He had been rendered temporarily unconscious but recovered almost immediately and went forward to look for survivors. He found a number of the crew sheltering in the alley way and, braving the exploding ammunition, led them to a boat alongside which took them to safety. In order to provide for the transport of any other survivors who might be found, he then lowered another boat and brought it alongside the ship. Although the vessel was now burning furiously Mr. Stronach made his way to the officers' accommodation amidships. Finding a hose with a trickle of water coming through, he held this over his head and so kept himself sufficiently wet to protect him from the worst of the heat and flames. With great difficulty he climbed into the collapsed accommodation and found one of the deck officers, unconscious and badly burned. Mr. Stronach pulled him dear and dragged him along the deck to the lowered boat. Returning to the accommodation, he began to remove the debris from another officer who was trapped. By almost superhuman efforts he dragged the man through the porthole and along the deck. He then tied a rope around his waist and lowered him over the side to the boat. As the situation was becoming desperate Mr. Stronach ordered a man to take the boat to safety and once again he returned amidships where he discovered an officer who had been severely injured. Dragging him along the deck to the side of the ship, he tied a rope around him and lowered him over the side on to a raft which had returned to the ship in response to his calls. Again Mr. Stronach continued his search for survivors and, taking a final look round aft, he saw a greaser lying unconscious in the scuppers. He dragged this man to the side of the ship but finding there was no raft or boat alongside, put a lifebelt around him and threw him overboard. When he was satisfied that there were no further survivors the Chief Officer jumped overboard and swam to a raft which, under his direction, returned to pick up the injured greaser. In the full knowledge that she was likely to blow up at any moment Chief Officer Stronach stayed on this burning vessel searching for survivors for an hour and twenty minutes. His inspiring leadership induced a number of the crew to get away and so saved their lives and by his gallant efforts, undertaken with utter disregard of his personal safety, he saved the lives of three officers and a greaser, all of whom were badly hurt. His action equals any in the annals of the Merchant Navy for great and unselfish heroism and determination in the face of overwhelming odds.”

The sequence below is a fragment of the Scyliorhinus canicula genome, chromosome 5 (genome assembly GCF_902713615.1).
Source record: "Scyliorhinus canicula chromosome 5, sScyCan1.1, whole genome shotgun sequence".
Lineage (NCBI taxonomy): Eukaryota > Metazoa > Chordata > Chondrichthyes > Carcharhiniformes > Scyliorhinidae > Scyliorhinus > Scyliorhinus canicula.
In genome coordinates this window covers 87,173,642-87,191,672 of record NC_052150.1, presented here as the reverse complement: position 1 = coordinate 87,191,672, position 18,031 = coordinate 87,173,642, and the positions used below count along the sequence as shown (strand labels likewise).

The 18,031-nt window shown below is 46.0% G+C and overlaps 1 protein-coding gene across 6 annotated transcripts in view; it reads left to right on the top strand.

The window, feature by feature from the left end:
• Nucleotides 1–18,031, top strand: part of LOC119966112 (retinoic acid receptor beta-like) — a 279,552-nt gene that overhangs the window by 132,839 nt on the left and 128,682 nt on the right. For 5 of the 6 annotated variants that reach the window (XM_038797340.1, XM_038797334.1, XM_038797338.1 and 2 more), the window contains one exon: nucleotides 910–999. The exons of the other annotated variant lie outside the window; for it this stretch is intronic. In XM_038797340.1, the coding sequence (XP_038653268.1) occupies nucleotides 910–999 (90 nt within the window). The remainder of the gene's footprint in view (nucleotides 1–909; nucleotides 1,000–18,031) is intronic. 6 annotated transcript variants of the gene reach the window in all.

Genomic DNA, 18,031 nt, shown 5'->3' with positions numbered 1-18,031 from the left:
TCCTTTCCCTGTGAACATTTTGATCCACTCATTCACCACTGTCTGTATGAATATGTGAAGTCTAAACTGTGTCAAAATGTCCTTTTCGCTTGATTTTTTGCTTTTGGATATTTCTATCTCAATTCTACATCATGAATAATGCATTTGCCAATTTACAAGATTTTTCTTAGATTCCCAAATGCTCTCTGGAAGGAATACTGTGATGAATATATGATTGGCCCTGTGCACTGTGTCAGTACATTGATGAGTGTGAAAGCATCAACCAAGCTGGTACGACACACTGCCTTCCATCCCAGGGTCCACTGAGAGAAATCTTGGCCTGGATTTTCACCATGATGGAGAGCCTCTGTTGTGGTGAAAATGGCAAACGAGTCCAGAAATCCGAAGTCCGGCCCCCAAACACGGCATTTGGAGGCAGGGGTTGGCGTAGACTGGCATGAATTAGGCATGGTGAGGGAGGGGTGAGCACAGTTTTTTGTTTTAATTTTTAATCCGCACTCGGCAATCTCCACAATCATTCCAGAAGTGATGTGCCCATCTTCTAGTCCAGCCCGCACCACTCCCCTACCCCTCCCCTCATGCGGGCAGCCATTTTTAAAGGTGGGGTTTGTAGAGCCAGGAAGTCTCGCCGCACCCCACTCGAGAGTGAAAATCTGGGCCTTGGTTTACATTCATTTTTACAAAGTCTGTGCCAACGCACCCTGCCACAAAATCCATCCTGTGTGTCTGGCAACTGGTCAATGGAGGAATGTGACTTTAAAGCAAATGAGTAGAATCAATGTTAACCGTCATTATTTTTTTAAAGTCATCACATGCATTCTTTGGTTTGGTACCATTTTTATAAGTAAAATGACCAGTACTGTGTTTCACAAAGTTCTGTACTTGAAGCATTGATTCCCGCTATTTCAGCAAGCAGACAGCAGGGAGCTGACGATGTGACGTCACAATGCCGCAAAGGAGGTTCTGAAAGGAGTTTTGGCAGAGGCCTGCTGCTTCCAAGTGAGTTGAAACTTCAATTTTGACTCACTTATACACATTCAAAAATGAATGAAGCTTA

23rd November 1943

transcribed by Terry Hissey

stronach gc reverse stronach medals

Auctioned at Dix Noonan Webb on 10th May 2017

(SOLD FOR £216,000)

stannard and stronach hms president london sl

HMS President, London (Memorials to Valour)

stronach gc

Richard Yielding

stronach gc medals ts